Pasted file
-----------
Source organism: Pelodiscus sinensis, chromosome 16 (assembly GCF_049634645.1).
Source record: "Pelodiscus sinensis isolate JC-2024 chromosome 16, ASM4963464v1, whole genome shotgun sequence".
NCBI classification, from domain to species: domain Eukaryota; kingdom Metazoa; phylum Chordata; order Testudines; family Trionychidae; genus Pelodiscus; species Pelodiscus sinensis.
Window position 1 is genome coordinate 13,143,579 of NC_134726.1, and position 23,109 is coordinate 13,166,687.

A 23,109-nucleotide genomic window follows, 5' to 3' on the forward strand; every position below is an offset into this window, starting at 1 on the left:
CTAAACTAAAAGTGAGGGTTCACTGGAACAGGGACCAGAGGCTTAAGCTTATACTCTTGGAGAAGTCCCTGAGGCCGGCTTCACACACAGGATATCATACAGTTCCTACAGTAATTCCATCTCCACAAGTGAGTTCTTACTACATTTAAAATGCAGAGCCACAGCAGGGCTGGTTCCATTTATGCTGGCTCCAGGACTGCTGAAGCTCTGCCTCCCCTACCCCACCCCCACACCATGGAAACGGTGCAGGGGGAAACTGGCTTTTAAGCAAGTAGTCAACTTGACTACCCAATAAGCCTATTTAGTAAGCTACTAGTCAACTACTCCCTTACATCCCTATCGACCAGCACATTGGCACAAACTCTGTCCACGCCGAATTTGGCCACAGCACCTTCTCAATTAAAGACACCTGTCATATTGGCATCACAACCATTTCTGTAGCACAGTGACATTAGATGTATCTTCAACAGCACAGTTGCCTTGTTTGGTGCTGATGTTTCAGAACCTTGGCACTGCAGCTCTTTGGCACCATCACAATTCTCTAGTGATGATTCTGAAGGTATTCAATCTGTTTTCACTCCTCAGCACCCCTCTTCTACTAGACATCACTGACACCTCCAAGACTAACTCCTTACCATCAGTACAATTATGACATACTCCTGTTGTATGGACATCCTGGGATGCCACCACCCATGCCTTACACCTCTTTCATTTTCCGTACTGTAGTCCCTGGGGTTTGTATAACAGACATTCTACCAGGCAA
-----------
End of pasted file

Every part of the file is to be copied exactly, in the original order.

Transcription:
Source organism: Pelodiscus sinensis, chromosome 16 (assembly GCF_049634645.1).
Source record: "Pelodiscus sinensis isolate JC-2024 chromosome 16, ASM4963464v1, whole genome shotgun sequence".
NCBI classification, from domain to species: domain Eukaryota; kingdom Metazoa; phylum Chordata; order Testudines; family Trionychidae; genus Pelodiscus; species Pelodiscus sinensis.
Window position 1 is genome coordinate 13,143,579 of NC_134726.1, and position 23,109 is coordinate 13,166,687.

A 23,109-nucleotide genomic window follows, 5' to 3' on the forward strand; every position below is an offset into this window, starting at 1 on the left:
CTAAACTAAAAGTGAGGGTTCACTGGAACAGGGACCAGAGGCTTAAGCTTATACTCTTGGAGAAGTCCCTGAGGCCGGCTTCACACACAGGATATCATACAGTTCCTACAGTAATTCCATCTCCACAAGTGAGTTCTTACTACATTTAAAATGCAGAGCCACAGCAGGGCTGGTTCCATTTATGCTGGCTCCAGGACTGCTGAAGCTCTGCCTCCCCTACCCCACCCCCACACCATGGAAACGGTGCAGGGGGAAACTGGCTTTTAAGCAAGTAGTCAACTTGACTACCCAATAAGCCTATTTAGTAAGCTACTAGTCAACTACTCCCTTACATCCCTATCGACCAGCACATTGGCACAAACTCTGTCCACGCCGAATTTGGCCACAGCACCTTCTCAATTAAAGACACCTGTCATATTGGCATCACAACCATTTCTGTAGCACAGTGACATTAGATGTATCTTCAACAGCACAGTTGCCTTGTTTGGTGCTGATGTTTCAGAACCTTGGCACTGCAGCTCTTTGGCACCATCACAATTCTCTAGTGATGATTCTGAAGGTATTCAATCTGTTTTCACTCCTCAGCACCCCTCTTCTACTAGACATCACTGACACCTCCAAGACTAACTCCTTACCATCAGTACAATTATGACATACTCCTGTTGTATGGACATCCTGGGATGCCACCACCCATGCCTTACACCTCTTTCATTTTCCGTACTGTAGTCCCTGGGGTTTGTATAACAGACATTCTACCAGGCAA